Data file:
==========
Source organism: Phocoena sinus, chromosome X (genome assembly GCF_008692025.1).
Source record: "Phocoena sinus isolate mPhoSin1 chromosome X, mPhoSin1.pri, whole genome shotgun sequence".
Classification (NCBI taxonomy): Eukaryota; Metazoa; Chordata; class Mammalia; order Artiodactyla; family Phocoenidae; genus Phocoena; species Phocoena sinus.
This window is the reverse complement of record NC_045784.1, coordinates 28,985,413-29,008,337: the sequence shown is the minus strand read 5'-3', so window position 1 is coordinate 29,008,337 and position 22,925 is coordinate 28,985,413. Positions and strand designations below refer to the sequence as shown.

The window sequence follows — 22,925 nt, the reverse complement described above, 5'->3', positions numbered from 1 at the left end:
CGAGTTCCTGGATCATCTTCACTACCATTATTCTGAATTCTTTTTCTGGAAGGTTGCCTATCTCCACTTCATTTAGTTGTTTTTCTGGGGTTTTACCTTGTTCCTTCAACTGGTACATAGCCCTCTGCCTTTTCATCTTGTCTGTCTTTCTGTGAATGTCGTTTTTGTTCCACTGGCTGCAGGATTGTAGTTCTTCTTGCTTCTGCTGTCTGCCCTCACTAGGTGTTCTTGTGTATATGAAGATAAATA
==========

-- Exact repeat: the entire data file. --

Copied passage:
Source organism: Phocoena sinus, chromosome X (genome assembly GCF_008692025.1).
Source record: "Phocoena sinus isolate mPhoSin1 chromosome X, mPhoSin1.pri, whole genome shotgun sequence".
Classification (NCBI taxonomy): Eukaryota; Metazoa; Chordata; class Mammalia; order Artiodactyla; family Phocoenidae; genus Phocoena; species Phocoena sinus.
This window is the reverse complement of record NC_045784.1, coordinates 28,985,413-29,008,337: the sequence shown is the minus strand read 5'-3', so window position 1 is coordinate 29,008,337 and position 22,925 is coordinate 28,985,413. Positions and strand designations below refer to the sequence as shown.

The window sequence follows — 22,925 nt, the reverse complement described above, 5'->3', positions numbered from 1 at the left end:
CGAGTTCCTGGATCATCTTCACTACCATTATTCTGAATTCTTTTTCTGGAAGGTTGCCTATCTCCACTTCATTTAGTTGTTTTTCTGGGGTTTTACCTTGTTCCTTCAACTGGTACATAGCCCTCTGCCTTTTCATCTTGTCTGTCTTTCTGTGAATGTCGTTTTTGTTCCACTGGCTGCAGGATTGTAGTTCTTCTTGCTTCTGCTGTCTGCCCTCACTAGGTGTTCTTGTGTATATGAAGATAAATA